seed
plants, the embryo will develop one or more "seed leaves" (
cotyledon A cotyledon (; ; ; , gen. (), ) is a significant part of the embryo within the seed of a plant, and is defined as "the embryonic leaf in seed-bearing plants, one or more of which are the first to appear from a germination, germinating see ...
s). By the end of embryogenesis, the young plant will have all the parts necessary to begin in its life. Once the embryo
germinates
germinates
from its seed or parent plant, it begins to produce additional organs (leaves, stems, and roots) through the process of organogenesis. New roots grow from root
meristem The meristem is a type of tissue Tissue may refer to: Biology * Tissue (biology), an ensemble of similar cells that together carry out a specific function * ''Triphosa haesitata'', a species of geometer moth found in North America * ''Triphosa du ...
s located at the tip of the root, and new stems and leaves grow from shoot
meristem The meristem is a type of tissue Tissue may refer to: Biology * Tissue (biology), an ensemble of similar cells that together carry out a specific function * ''Triphosa haesitata'', a species of geometer moth found in North America * ''Triphosa du ...
s located at the tip of the shoot. Branching occurs when small clumps of cells left behind by the meristem, and which have not yet undergone
cellular differentiation Cellular differentiation is the process in which a cell changes from one cell type A cell type is a classification used to distinguish between morphologically or phenotypically distinct cell forms within a species In biology, a sp ...
to form a specialized tissue, begin to grow as the tip of a new root or shoot. Growth from any such meristem at the tip of a root or shoot is termed primary growth and results in the lengthening of that root or shoot.
Secondary growth In botany Botany, also called , plant biology or phytology, is the science of plant life and a branch of biology. A botanist, plant scientist or phytologist is a scientist who specialises in this field. The term "botany" comes from the Anc ...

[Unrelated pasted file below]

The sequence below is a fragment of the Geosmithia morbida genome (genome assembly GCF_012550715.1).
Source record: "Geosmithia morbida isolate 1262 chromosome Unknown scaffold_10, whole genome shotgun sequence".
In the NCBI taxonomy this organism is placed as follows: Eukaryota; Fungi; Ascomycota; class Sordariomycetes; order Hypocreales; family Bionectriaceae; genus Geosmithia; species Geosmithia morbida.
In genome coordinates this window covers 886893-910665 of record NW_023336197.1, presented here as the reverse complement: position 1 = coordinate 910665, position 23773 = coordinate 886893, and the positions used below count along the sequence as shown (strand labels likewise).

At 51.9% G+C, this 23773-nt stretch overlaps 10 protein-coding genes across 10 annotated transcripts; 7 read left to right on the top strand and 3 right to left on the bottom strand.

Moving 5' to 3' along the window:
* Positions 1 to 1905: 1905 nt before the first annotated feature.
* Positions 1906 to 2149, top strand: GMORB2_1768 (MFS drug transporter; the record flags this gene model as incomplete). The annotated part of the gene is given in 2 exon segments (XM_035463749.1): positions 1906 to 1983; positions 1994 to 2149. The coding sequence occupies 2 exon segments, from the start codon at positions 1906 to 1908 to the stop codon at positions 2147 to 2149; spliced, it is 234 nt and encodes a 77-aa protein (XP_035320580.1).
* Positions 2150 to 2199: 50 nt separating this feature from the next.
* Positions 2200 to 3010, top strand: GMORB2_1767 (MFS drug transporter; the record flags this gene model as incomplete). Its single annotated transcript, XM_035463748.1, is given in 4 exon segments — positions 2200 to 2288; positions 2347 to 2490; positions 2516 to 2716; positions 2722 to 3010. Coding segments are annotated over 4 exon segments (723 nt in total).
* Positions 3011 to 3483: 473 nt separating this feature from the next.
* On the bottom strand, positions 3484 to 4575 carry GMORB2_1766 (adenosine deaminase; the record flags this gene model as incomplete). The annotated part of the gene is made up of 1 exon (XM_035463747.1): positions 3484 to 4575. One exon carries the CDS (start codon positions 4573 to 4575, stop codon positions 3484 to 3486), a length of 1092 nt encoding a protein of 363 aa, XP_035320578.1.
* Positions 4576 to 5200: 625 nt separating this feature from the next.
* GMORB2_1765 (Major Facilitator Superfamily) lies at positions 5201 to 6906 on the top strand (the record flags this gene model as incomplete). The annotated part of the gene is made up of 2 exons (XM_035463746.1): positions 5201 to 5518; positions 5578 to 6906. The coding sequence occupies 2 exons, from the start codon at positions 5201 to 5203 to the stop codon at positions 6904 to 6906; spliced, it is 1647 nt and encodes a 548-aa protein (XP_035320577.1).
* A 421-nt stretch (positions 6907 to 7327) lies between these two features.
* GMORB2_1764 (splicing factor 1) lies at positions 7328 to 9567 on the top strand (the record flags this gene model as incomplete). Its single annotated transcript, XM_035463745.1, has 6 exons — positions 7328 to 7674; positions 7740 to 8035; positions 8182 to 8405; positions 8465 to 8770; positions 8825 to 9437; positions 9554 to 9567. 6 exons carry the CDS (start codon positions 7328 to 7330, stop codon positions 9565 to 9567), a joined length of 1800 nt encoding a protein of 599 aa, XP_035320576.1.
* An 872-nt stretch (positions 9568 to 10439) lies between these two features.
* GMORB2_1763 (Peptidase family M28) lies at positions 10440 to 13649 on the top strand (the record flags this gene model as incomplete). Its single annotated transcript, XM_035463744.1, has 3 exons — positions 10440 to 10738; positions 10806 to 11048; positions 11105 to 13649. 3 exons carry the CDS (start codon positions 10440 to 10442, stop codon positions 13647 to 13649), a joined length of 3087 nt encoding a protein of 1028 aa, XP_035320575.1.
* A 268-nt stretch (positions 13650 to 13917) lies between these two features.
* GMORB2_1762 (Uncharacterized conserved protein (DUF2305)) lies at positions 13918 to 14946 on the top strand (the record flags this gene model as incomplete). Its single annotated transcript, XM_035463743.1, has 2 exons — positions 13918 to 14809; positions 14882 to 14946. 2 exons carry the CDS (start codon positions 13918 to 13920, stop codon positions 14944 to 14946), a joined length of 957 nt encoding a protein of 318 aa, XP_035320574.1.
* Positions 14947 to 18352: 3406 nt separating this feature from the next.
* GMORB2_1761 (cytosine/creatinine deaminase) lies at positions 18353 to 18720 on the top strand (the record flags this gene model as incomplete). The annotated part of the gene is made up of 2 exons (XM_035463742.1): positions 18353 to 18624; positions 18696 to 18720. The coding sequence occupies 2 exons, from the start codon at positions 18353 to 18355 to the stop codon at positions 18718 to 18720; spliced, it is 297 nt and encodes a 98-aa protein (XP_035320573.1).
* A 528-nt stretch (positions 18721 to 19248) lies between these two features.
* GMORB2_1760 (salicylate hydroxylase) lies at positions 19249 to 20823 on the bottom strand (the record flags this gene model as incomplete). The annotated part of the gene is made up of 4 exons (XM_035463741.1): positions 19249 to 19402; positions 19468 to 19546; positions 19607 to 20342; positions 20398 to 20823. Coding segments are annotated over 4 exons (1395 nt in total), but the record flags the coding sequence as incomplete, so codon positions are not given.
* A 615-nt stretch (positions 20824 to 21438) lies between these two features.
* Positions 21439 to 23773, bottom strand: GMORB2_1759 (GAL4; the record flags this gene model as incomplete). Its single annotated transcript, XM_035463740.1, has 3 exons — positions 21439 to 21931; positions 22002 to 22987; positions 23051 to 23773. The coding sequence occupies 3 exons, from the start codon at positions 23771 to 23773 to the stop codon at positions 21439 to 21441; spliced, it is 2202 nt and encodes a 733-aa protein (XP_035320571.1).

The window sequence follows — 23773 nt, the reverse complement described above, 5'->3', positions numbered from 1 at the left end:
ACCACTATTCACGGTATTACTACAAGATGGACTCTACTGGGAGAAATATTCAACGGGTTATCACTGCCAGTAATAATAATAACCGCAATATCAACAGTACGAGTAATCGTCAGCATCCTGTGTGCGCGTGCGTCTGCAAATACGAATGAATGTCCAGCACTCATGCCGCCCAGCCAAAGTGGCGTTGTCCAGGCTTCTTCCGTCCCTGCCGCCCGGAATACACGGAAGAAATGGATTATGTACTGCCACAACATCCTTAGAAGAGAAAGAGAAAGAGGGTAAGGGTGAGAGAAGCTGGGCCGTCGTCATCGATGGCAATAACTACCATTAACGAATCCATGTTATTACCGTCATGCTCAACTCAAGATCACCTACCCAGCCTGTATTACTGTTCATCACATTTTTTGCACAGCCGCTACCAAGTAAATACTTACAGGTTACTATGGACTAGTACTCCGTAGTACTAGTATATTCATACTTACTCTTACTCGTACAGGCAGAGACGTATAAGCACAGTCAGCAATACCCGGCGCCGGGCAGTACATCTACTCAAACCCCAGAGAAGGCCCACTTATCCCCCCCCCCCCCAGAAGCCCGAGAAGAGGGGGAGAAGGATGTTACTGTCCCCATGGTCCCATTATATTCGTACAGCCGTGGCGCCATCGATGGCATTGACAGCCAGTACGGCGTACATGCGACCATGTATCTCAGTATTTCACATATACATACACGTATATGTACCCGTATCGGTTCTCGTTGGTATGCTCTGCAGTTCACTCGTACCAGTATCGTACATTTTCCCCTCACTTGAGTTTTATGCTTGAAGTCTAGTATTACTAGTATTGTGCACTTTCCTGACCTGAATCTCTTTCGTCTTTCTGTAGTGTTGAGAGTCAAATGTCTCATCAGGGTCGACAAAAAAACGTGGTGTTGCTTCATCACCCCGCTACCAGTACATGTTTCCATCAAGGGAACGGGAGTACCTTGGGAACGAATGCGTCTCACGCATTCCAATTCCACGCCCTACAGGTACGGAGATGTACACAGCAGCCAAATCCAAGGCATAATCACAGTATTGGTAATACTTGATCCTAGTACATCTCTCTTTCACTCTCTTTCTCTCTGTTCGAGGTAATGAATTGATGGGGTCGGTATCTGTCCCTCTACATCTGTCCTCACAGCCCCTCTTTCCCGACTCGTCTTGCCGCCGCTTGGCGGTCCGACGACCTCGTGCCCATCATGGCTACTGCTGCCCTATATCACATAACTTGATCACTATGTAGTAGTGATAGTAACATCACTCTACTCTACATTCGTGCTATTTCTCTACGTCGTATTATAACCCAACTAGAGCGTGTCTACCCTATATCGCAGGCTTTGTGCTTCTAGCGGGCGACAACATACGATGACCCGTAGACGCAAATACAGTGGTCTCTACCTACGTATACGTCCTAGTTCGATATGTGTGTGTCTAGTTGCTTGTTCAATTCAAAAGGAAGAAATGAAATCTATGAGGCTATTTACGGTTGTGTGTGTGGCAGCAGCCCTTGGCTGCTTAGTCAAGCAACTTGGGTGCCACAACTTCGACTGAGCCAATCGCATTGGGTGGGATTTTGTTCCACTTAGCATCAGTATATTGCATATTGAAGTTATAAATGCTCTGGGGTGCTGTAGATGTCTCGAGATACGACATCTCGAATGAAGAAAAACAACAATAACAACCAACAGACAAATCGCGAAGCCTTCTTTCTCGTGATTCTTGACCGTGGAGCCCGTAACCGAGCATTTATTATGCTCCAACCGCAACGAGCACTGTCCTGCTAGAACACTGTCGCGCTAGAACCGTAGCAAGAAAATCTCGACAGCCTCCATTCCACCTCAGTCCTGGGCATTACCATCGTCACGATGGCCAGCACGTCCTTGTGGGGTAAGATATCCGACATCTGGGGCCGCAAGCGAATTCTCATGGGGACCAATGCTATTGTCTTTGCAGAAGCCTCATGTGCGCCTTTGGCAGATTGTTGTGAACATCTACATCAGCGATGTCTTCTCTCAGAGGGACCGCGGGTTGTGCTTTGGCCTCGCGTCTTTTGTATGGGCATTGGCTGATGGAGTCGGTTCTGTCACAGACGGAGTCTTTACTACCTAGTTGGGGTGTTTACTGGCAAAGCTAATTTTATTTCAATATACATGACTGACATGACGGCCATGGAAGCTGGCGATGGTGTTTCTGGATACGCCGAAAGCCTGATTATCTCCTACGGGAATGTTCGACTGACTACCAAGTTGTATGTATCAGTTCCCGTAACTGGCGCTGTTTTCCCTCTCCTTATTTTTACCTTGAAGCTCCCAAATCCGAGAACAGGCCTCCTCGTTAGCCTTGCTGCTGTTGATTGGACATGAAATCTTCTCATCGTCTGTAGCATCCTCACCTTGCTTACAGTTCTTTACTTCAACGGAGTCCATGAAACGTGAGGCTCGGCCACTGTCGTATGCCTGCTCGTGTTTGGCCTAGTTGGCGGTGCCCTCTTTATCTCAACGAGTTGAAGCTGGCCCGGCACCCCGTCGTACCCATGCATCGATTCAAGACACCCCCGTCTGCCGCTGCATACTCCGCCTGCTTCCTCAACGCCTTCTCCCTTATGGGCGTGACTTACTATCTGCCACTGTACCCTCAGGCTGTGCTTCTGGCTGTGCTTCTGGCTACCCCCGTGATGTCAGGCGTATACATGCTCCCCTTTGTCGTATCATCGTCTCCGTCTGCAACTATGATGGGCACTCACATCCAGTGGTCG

results in widening of a root or shoot from divisions of cells in a
cambium A cambium (plural cambia or cambiums), in plants, is a tissue layer that provides partially undifferentiated cell Cell most often refers to: * Cell (biology), the functional basic unit of life Cell may also refer to: Closed spaces * Monastic ...
. In addition to growth by cell division, a plant may grow through cell elongation. This occurs when individual cells or groups of cells grow longer. Not all plant cells grow to the same length. When cells on one side of a stem grow longer and faster than cells on the other side, the stem bends to the side of the slower growing cells as a result. This directional growth can occur via a plant's response to a particular stimulus, such as light (
phototropism File:Phototropism Diagram.svg, thumbnail, Auxin distribution controls phototropism. 1. Sunlight strikes the plant from directly above. Auxin (pink dots) encourages growth straight up. 2, 3, 4. Sunlight strikes the plant at an angle. Auxin is conc ...

phototropism
), gravity (
gravitropism Gravitropism (also known as geotropism) is a coordinated process of differential growth by a plant Plants are predominantly photosynthetic eukaryotes of the Kingdom (biology), kingdom Plantae. Historically, the plant kingdom encompassed all ...
), water, ( hydrotropism), and physical contact (
thigmotropism Thigmotropism is a directional growth movement which occurs as a mechanosensory response to a touch stimulus. Thigmotropism is typically found in twining plants and tendrils, however plant biologists have also found thigmotropic responses in flowe ...
). Plant growth and development are mediated by specific
plant hormone Plant hormones (or phytohormones) are signal molecule In biology, cell signaling (cell signalling in British English), or cell-cell communication, governs the basic activities of cell (biology), cells and coordinates multiple-cell actions. A si ...
s and plant growth regulators (PGRs) (Ross et al. 1983).Ross, S.D.; Pharis, R.P.; Binder, W.D. 1983. Growth regulators and conifers: their physiology and potential uses in forestry. p. 35–78 ''in'' Nickell, L.G. (Ed.), Plant growth regulating chemicals. Vol. 2, CRC Press, Boca Raton FL. Endogenous hormone levels are influenced by plant age, cold hardiness, dormancy, and other metabolic conditions; photoperiod, drought, temperature, and other external environmental conditions; and exogenous sources of PGRs, e.g., externally applied and of rhizospheric origin.


Morphological variation during growth